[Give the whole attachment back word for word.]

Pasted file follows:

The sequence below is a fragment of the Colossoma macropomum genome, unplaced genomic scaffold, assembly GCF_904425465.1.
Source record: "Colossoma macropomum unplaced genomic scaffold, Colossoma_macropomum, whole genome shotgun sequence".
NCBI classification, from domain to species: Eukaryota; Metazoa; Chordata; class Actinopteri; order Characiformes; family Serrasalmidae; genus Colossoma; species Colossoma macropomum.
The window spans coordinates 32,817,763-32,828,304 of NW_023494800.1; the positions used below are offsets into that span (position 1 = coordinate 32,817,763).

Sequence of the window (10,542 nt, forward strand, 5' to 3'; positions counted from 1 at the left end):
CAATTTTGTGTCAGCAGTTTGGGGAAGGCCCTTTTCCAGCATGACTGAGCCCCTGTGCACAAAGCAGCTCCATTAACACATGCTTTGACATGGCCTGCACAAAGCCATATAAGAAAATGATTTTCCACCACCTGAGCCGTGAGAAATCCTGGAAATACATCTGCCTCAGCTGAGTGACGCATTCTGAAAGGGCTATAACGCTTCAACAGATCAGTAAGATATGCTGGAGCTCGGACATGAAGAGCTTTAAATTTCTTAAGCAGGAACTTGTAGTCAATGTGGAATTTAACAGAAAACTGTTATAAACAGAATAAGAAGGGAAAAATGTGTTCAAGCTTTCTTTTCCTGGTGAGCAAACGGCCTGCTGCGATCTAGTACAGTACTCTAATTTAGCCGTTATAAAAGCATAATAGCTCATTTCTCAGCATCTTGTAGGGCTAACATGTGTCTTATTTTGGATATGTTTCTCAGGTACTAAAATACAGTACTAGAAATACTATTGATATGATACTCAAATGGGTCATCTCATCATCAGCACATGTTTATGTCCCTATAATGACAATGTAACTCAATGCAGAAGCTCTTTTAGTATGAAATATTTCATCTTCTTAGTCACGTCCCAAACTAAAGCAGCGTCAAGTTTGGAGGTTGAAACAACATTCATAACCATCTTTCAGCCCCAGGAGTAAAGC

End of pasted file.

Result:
The sequence below is a fragment of the Colossoma macropomum genome, unplaced genomic scaffold, assembly GCF_904425465.1.
Source record: "Colossoma macropomum unplaced genomic scaffold, Colossoma_macropomum, whole genome shotgun sequence".
NCBI classification, from domain to species: Eukaryota; Metazoa; Chordata; class Actinopteri; order Characiformes; family Serrasalmidae; genus Colossoma; species Colossoma macropomum.
The window spans coordinates 32,817,763-32,828,304 of NW_023494800.1; the positions used below are offsets into that span (position 1 = coordinate 32,817,763).

Sequence of the window (10,542 nt, forward strand, 5' to 3'; positions counted from 1 at the left end):
CAATTTTGTGTCAGCAGTTTGGGGAAGGCCCTTTTCCAGCATGACTGAGCCCCTGTGCACAAAGCAGCTCCATTAACACATGCTTTGACATGGCCTGCACAAAGCCATATAAGAAAATGATTTTCCACCACCTGAGCCGTGAGAAATCCTGGAAATACATCTGCCTCAGCTGAGTGACGCATTCTGAAAGGGCTATAACGCTTCAACAGATCAGTAAGATATGCTGGAGCTCGGACATGAAGAGCTTTAAATTTCTTAAGCAGGAACTTGTAGTCAATGTGGAATTTAACAGAAAACTGTTATAAACAGAATAAGAAGGGAAAAATGTGTTCAAGCTTTCTTTTCCTGGTGAGCAAACGGCCTGCTGCGATCTAGTACAGTACTCTAATTTAGCCGTTATAAAAGCATAATAGCTCATTTCTCAGCATCTTGTAGGGCTAACATGTGTCTTATTTTGGATATGTTTCTCAGGTACTAAAATACAGTACTAGAAATACTATTGATATGATACTCAAATGGGTCATCTCATCATCAGCACATGTTTATGTCCCTATAATGACAATGTAACTCAATGCAGAAGCTCTTTTAGTATGAAATATTTCATCTTCTTAGTCACGTCCCAAACTAAAGCAGCGTCAAGTTTGGAGGTTGAAACAACATTCATAACCATCTTTCAGCCCCAGGAGTAAAGC